The provision of comparison shopping services constitutes a distinct relevant product market. This is because comparison shopping services are not interchangeable with the services offered by: (i) search services specialised in different subject matters (such as, for example, flights, hotels, restaurants, or news); (ii) online search advertising platforms; (iii) online retailers; (iv) merchant platforms; and (v) offline comparison shopping tools.

(6)

The Decision concludes that the relevant geographic markets for general search services and comparison shopping services are all national in scope.

Google's dominant position in general search

(7)

The Decision concludes that since 2007, Google has held a dominant position in each national market for general search in the EEA, apart from in the Czech Republic, where Google has held a dominant position since 2011.

(8)

This conclusion is based on Google's market shares, the existence of barriers to expansion and entry, the infrequency of user multi-homing and the existence of brand effects and the lack of countervailing buyer power. The conclusion holds notwithstanding the fact that general search services are offered free of charge and regardless of whether general search on static devices constitutes a distinct market from general search on mobile devices.

3.   ABUSE OF A DOMINANT POSITION

(9)

The Decision concludes that Google commits an abuse in the relevant markets for general search services in the EEA by positioning and displaying more favourably, in its general search results pages, its own comparison shopping service compared to competing comparison shopping services.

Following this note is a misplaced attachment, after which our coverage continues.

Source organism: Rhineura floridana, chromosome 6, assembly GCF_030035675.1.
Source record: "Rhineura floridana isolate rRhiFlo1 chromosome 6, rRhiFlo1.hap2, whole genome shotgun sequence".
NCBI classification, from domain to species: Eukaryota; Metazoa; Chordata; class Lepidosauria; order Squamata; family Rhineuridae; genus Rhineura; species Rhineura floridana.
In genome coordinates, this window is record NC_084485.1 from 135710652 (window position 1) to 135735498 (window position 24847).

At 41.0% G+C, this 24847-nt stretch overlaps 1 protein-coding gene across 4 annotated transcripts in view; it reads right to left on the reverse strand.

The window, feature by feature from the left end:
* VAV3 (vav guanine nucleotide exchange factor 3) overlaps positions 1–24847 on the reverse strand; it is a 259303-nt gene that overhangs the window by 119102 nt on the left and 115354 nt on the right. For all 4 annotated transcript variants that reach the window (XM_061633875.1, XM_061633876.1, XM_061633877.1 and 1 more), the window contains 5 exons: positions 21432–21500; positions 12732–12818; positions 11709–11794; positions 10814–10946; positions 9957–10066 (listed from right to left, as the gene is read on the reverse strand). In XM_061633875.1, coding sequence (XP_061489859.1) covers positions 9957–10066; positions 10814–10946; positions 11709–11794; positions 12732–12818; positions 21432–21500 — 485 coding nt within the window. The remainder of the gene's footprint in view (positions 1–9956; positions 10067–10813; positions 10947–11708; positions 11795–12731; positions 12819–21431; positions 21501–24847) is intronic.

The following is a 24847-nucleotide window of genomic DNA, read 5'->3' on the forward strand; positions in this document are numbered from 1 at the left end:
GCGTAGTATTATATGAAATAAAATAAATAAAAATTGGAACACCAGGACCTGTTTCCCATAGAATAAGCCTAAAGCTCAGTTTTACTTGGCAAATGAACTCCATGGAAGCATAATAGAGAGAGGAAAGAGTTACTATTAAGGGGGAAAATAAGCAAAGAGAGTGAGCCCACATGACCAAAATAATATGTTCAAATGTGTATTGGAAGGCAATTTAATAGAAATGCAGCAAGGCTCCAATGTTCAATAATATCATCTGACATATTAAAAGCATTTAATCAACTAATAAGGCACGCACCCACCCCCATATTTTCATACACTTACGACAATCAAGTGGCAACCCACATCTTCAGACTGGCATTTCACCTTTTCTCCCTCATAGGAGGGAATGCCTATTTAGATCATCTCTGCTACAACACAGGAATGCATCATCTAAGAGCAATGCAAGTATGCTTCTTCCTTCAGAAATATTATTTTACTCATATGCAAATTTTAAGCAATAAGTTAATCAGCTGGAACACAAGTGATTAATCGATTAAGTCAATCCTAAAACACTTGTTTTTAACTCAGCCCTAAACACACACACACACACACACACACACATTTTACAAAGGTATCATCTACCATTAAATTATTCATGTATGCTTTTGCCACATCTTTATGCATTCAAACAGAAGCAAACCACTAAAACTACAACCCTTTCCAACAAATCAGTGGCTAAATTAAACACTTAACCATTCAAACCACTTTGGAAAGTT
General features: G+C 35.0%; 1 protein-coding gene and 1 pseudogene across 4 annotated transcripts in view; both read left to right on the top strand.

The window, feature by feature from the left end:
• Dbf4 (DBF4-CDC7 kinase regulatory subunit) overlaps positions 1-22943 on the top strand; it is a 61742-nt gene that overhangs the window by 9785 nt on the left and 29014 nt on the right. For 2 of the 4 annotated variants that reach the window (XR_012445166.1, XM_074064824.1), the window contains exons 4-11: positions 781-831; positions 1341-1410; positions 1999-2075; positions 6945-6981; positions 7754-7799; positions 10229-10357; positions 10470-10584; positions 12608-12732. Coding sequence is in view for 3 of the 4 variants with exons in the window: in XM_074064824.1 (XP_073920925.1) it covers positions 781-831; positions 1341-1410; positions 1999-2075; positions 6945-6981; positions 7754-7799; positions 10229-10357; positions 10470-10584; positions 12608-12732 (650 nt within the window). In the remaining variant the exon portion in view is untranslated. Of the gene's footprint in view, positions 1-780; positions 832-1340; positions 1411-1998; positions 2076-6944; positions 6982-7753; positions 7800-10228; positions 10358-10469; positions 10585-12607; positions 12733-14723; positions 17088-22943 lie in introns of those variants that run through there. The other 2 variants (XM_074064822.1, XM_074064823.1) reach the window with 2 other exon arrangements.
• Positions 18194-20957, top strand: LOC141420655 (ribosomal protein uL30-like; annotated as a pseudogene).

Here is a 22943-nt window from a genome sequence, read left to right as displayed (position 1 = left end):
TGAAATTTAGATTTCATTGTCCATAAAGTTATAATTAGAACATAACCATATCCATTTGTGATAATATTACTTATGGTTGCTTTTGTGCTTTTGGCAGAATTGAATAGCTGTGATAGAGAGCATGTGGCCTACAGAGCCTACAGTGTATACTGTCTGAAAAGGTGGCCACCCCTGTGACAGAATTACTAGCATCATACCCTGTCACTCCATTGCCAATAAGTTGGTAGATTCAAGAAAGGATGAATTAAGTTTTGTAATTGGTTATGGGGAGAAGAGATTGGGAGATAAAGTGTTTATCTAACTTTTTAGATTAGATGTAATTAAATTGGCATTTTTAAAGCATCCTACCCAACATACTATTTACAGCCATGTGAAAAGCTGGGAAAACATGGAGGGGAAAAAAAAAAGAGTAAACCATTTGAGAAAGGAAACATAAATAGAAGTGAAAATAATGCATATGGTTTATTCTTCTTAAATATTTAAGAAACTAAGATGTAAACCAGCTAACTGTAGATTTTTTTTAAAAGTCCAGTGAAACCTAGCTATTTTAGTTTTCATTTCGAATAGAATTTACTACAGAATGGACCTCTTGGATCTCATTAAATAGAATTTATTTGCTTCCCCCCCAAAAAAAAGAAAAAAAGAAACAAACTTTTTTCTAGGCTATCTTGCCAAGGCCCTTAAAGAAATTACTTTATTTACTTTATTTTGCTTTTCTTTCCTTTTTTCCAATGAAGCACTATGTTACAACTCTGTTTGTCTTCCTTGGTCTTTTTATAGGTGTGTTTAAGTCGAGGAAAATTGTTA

(10)

Google's conduct is abusive because it: (i) diverts traffic away from competing comparison shopping services to Google's own comparison shopping service, in the sense that it decreases traffic from Google's general results pages to competing comparison shopping services and increases traffic from Google's general search results pages to Google's own comparison shopping service; and (ii) is capable of having, or likely to have, anti-competitive effects in the national markets for comparison shopping services and general search services.

Google's conduct: more favourable positioning and display in its general search result pages of its own comparison shopping service

(11)

The Decision explains the way in which Google positions and displays more favourably, in its general search results pages, its own comparison shopping service compared to competing comparison shopping services.

(12)

First, it is explained how competing comparison shopping services are positioned and displayed in Google's general search results pages. In relation to their positioning, the Decision explains how certain dedicated algorithms make competing comparison shopping services prone to having their ranking reduced in Google's general search results pages and how this has affected their visibility in Google's general search results pages. In relation to their display, the Decision explains the format in which competing comparison shopping services can be displayed in Google's general search results.